George Barbour knew where he needed to be, but his bosses were wary.
Alabama in March 1965 was a volatile and dangerous place, particularly for African Americans. Many were rising up to fight against voting discrimination and the state’s other racist policies. Civil rights leaders, led by Martin Luther King Jr., had planned a 54-mile protest march from Selma to the state capital of Montgomery, knowing that they might confront deadly violence.
Barbour (A&S ’51), a news reporter for Pittsburgh’s KDKA Radio, wanted to cover what was happening. But wouldn’t it be too dangerous to send him, the station’s first Black full-time reporter, to where segregationists had already attacked and killed protesters?
He couldn’t be swayed. Ensuring that the events in Alabama received proper news coverage trumped any concerns the husband and father had for his personal safety.
Barbour would become the only African American radio reporter to walk the route of the now historic Selma to Montgomery March. His experience was recently chronicled in the documentary “George Barbour: Journalist,” by filmmaker Ken Love (A&S ’71).
Loaded down with a heavy backpack of radio and tape-recording equipment, he marched with a crowd that would grow to about 25,000 people. His coverage included recording King and the one-day U.S. Congressman John Lewis, among others. There were harrowing moments, too: At one point, he was chased down by an angry mob.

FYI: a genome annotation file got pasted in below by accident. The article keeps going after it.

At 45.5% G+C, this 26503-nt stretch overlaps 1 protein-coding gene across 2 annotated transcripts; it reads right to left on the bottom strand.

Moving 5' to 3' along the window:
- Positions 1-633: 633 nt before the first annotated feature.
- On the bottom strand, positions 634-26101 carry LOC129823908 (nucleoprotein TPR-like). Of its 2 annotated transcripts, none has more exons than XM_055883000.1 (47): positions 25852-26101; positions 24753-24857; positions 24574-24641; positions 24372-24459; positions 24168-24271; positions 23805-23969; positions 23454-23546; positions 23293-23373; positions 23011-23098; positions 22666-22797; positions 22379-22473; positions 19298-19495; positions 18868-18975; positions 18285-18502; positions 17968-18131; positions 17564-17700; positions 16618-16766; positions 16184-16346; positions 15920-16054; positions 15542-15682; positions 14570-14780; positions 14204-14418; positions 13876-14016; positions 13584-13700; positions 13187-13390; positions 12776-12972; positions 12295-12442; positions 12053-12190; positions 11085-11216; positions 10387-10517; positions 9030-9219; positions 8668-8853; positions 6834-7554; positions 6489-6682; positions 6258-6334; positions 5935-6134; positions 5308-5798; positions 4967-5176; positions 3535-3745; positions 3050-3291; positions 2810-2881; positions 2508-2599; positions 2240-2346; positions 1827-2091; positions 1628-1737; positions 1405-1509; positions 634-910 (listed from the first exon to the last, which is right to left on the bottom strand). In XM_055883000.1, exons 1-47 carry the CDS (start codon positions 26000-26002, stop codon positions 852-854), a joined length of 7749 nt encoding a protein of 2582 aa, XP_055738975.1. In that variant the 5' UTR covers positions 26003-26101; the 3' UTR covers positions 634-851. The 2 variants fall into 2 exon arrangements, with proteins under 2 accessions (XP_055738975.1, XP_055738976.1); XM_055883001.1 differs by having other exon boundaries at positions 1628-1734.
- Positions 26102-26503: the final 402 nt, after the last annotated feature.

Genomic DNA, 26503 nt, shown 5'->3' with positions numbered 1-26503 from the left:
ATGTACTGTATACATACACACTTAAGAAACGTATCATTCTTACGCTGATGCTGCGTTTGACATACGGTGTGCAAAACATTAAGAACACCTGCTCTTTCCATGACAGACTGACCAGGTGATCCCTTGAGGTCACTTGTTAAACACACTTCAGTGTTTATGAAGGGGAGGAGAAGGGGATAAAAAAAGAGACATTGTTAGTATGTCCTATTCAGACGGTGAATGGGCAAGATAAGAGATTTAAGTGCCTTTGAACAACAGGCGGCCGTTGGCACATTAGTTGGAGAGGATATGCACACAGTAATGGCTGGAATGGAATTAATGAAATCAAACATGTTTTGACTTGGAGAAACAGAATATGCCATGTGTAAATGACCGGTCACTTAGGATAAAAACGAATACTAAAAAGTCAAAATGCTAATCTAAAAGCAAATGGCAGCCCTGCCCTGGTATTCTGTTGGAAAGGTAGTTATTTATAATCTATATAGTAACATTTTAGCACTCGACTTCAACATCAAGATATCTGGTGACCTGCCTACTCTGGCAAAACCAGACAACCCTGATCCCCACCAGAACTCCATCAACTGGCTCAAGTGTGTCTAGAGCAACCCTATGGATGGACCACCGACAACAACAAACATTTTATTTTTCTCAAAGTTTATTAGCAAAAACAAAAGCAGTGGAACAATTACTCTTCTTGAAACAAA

“During the 1965 civil rights war, Negroes, newsmen and Northerners [were all] hated,” he said in his KDKA report, noting that he was all three.
Throughout his long career in journalism, Barbour would cover many other important stories, as Love’s documentary shows. During his time on KDKA Radio and as a reporter for the Pittsburgh Courier, Barbour won awards for his investigative reports on the African American experience. But covering the influential civil rights march—which played a critical role in the passage of the Voting Rights Act of 1965—remains a highlight of his career.
In 2020, the U.S. Department of the Interior’s National Park Service sent the journalist a letter recognizing his trailblazing role marching along what is now the Selma to Montgomery National Historic Trail, which commemorates the people, places and events attached to Selma and the voting rights movement.
“Dad told us stories of everyday people he met on the march who were determined to do their part in bringing about social change,” recalls his daughter Jacalyn Barbour.
By investigating, reporting and having the courage to enter the fray, Barbour played his part, too.
Click here to view a discussion of the documentary “George Barbour: Journalist,” presented by the University of Pittsburgh.
This story is part of Pitt Magazine’s special Summer ’21 digital issue.